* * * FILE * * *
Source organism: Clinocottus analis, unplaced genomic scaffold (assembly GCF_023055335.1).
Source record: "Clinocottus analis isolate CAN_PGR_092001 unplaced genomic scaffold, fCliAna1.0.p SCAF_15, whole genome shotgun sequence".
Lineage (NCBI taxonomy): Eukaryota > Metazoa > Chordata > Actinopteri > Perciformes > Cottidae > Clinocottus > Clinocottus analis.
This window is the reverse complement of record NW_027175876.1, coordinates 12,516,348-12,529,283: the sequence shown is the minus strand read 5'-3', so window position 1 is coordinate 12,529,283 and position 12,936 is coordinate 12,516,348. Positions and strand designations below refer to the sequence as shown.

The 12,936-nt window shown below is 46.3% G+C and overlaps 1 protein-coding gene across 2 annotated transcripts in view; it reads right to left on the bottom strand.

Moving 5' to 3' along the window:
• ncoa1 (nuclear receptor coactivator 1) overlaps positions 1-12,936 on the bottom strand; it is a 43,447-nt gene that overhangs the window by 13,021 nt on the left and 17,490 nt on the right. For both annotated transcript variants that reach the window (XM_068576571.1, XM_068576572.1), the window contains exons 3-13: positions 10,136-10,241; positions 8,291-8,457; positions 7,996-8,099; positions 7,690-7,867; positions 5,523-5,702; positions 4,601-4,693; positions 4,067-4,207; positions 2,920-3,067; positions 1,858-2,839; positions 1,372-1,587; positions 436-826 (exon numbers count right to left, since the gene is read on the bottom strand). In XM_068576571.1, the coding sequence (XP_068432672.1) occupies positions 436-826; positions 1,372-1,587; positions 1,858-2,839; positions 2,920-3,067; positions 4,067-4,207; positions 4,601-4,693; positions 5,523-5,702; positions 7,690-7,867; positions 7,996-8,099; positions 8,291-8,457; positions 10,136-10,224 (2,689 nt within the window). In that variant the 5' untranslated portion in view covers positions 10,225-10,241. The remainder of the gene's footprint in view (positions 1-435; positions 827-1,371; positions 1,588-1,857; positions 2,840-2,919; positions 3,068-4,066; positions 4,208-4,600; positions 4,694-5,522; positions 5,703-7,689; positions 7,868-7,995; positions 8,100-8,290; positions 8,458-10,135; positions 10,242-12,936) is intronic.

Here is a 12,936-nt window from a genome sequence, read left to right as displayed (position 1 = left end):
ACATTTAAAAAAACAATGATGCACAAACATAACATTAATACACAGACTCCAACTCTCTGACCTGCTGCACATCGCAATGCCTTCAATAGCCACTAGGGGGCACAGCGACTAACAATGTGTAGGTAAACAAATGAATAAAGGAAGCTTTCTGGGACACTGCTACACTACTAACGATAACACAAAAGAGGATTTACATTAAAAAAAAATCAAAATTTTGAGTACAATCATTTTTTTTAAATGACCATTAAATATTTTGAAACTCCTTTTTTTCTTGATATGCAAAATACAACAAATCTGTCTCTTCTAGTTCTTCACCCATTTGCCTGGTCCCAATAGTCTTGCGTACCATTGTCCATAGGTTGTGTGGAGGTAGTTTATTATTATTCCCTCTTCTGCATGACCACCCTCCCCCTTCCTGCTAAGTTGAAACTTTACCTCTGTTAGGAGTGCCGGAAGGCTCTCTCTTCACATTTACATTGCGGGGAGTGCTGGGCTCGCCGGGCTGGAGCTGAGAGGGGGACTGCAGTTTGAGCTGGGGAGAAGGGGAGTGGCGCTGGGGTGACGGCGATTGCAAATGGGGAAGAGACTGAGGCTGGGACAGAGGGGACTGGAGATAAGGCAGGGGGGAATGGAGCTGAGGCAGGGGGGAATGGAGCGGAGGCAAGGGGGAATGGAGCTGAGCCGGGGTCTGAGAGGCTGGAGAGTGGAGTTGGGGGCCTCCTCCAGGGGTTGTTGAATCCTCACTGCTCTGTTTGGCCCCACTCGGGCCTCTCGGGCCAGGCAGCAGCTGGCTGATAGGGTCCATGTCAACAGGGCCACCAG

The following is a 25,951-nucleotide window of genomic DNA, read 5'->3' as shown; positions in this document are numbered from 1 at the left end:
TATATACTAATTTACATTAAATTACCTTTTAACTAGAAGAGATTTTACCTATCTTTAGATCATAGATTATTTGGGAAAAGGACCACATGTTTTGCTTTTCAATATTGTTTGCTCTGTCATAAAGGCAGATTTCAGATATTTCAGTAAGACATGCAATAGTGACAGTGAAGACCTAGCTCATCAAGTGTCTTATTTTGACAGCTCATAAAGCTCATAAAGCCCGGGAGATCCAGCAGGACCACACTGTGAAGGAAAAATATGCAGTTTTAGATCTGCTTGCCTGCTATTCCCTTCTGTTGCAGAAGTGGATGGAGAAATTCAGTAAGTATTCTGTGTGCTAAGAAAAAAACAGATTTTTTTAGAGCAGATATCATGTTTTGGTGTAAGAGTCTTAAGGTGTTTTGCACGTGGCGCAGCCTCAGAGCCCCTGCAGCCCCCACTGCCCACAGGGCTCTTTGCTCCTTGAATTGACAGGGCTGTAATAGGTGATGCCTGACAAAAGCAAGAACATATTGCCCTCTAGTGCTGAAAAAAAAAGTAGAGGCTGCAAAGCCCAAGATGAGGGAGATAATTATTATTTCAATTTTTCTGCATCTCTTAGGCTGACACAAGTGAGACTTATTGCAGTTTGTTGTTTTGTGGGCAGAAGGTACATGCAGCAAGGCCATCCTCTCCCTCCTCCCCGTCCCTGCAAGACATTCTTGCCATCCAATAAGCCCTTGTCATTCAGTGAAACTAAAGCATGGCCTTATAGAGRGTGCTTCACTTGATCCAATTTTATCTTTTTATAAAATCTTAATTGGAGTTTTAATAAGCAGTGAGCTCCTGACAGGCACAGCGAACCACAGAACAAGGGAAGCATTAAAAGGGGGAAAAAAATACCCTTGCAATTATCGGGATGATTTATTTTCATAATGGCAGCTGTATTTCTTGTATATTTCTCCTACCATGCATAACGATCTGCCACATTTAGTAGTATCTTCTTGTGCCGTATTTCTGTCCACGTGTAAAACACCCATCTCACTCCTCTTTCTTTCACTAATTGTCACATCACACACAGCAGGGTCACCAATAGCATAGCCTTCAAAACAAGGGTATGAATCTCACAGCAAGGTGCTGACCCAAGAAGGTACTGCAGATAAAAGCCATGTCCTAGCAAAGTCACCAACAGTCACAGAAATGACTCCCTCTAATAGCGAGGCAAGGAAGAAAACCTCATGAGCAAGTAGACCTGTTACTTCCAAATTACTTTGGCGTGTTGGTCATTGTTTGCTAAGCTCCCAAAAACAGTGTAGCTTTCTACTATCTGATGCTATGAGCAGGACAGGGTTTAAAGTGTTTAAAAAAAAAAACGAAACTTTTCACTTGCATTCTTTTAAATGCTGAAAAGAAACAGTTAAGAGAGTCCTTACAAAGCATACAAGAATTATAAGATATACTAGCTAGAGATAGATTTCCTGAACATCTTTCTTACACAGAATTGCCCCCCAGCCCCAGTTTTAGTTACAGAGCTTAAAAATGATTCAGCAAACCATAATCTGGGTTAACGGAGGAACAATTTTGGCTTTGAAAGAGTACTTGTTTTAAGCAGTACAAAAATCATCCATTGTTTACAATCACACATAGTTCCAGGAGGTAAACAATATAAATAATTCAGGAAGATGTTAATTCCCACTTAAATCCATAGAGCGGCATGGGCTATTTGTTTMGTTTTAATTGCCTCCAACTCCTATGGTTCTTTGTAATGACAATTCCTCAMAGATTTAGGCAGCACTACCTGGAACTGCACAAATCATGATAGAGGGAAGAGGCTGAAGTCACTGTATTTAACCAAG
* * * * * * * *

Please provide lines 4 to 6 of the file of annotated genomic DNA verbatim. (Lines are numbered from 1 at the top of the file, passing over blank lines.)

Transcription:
This window is the reverse complement of record NW_027175876.1, coordinates 12,516,348-12,529,283: the sequence shown is the minus strand read 5'-3', so window position 1 is coordinate 12,529,283 and position 12,936 is coordinate 12,516,348. Positions and strand designations below refer to the sequence as shown.

The 12,936-nt window shown below is 46.3% G+C and overlaps 1 protein-coding gene across 2 annotated transcripts in view; it reads right to left on the bottom strand.

Moving 5' to 3' along the window: